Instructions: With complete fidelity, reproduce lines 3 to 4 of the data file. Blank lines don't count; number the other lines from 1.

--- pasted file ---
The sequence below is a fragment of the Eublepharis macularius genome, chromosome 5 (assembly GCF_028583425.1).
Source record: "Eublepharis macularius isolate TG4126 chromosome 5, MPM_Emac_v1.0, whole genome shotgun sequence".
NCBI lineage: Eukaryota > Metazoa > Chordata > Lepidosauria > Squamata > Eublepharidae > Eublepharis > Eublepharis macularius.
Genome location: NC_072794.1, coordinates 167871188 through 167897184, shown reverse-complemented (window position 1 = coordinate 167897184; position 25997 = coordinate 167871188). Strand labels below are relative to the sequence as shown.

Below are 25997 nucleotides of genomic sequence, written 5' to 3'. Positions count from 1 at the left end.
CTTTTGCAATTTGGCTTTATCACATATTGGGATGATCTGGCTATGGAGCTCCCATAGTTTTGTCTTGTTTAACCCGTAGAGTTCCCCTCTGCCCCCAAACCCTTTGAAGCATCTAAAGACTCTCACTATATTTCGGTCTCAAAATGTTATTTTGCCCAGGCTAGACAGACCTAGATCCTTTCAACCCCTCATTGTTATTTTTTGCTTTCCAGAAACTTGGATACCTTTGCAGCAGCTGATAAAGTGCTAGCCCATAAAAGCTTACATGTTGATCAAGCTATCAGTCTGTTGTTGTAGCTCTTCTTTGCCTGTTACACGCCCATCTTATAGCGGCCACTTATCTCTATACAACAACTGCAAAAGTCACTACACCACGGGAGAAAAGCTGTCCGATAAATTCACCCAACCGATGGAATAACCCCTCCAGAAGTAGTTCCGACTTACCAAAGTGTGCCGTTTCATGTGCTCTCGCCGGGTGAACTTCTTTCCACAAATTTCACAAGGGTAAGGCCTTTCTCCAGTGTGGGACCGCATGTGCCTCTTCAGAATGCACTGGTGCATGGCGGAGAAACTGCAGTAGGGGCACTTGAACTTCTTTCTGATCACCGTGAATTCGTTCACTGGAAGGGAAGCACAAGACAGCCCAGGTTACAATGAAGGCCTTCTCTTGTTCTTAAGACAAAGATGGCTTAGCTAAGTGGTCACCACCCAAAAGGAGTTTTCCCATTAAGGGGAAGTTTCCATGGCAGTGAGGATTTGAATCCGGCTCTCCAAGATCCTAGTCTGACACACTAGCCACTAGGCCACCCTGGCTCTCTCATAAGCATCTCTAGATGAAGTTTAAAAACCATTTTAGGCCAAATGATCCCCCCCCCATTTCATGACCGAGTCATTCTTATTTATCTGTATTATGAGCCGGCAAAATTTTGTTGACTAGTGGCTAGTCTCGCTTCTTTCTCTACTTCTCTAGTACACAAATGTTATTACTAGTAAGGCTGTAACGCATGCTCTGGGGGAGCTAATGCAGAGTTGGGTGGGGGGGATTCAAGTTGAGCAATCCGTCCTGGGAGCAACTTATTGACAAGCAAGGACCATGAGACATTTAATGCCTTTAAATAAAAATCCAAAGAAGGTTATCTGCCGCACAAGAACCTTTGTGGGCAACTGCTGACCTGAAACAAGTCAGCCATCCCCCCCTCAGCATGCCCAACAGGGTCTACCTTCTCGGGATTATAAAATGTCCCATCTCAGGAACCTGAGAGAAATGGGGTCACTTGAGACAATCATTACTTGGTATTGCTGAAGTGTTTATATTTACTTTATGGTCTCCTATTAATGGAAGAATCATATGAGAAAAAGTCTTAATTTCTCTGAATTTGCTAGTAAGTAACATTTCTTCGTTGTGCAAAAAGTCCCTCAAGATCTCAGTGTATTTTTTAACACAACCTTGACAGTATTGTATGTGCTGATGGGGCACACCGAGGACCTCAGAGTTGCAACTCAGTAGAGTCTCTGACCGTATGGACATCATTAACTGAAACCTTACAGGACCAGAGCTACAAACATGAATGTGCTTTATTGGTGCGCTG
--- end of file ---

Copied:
NCBI lineage: Eukaryota > Metazoa > Chordata > Lepidosauria > Squamata > Eublepharidae > Eublepharis > Eublepharis macularius.
Genome location: NC_072794.1, coordinates 167871188 through 167897184, shown reverse-complemented (window position 1 = coordinate 167897184; position 25997 = coordinate 167871188). Strand labels below are relative to the sequence as shown.